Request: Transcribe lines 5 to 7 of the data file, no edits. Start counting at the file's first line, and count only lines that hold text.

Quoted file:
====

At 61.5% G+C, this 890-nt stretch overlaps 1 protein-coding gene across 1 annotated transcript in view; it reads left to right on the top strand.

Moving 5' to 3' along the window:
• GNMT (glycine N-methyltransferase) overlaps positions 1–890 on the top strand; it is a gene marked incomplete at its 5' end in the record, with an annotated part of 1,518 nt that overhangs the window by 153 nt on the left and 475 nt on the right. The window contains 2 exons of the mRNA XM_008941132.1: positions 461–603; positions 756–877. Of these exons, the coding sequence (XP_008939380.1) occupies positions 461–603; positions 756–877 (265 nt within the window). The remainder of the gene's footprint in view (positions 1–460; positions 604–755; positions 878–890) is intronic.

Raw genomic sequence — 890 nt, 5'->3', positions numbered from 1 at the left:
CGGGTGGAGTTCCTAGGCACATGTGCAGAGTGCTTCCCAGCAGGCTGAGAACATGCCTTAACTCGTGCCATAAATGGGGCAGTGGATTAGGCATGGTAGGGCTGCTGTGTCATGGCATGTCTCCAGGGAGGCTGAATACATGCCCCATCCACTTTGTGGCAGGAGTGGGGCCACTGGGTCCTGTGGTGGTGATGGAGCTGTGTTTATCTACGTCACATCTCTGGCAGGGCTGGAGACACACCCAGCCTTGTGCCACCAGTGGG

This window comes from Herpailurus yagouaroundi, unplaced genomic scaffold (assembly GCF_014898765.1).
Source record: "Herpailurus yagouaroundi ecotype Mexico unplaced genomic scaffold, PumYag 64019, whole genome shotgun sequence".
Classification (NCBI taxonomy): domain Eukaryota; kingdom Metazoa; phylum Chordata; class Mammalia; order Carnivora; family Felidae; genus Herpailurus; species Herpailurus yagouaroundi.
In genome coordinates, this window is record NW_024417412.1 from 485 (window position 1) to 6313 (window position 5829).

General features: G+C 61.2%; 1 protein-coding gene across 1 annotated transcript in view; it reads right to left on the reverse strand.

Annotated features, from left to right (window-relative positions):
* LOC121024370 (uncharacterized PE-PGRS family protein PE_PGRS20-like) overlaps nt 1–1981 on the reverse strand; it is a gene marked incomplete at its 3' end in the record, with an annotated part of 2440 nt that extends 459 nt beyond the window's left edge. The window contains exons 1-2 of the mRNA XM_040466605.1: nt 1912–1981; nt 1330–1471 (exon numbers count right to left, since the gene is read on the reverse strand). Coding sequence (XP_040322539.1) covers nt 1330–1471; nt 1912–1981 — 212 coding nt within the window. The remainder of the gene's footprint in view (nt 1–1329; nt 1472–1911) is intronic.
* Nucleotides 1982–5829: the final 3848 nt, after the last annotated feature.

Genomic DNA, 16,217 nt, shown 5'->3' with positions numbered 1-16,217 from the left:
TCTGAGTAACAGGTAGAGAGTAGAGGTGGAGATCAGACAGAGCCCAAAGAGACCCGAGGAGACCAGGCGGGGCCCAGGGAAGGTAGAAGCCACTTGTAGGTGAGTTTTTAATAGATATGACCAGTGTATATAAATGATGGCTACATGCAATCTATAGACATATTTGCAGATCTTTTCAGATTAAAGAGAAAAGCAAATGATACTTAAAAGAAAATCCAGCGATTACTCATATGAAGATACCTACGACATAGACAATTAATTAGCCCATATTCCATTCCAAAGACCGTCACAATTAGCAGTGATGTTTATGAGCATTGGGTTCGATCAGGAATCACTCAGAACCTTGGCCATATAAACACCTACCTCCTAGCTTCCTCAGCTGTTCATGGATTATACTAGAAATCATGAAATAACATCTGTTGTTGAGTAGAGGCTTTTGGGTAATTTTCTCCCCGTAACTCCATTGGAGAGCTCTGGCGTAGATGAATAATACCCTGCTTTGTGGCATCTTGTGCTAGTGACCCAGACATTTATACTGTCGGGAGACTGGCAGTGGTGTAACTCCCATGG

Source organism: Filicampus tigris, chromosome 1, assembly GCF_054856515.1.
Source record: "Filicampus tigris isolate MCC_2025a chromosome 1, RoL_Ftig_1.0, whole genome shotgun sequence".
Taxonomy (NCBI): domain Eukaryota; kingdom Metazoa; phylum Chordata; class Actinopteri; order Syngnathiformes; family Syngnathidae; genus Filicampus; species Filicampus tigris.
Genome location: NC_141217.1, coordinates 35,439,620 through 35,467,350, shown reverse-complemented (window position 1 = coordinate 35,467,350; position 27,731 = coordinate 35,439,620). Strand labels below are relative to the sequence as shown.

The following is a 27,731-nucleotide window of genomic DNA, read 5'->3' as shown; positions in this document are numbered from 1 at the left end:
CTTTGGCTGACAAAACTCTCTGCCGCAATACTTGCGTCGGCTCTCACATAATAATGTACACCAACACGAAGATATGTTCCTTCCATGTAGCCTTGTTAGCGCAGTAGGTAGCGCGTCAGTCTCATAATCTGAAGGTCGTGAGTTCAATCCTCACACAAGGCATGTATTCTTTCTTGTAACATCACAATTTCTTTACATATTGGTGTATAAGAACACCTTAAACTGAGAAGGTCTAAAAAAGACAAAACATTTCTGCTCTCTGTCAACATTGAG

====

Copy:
CGGGTGGAGTTCCTAGGCACATGTGCAGAGTGCTTCCCAGCAGGCTGAGAACATGCCTTAACTCGTGCCATAAATGGGGCAGTGGATTAGGCATGGTAGGGCTGCTGTGTCATGGCATGTCTCCAGGGAGGCTGAATACATGCCCCATCCACTTTGTGGCAGGAGTGGGGCCACTGGGTCCTGTGGTGGTGATGGAGCTGTGTTTATCTACGTCACATCTCTGGCAGGGCTGGAGACACACCCAGCCTTGTGCCACCAGTGGG

This window comes from Herpailurus yagouaroundi, unplaced genomic scaffold (assembly GCF_014898765.1).
Source record: "Herpailurus yagouaroundi ecotype Mexico unplaced genomic scaffold, PumYag 64019, whole genome shotgun sequence".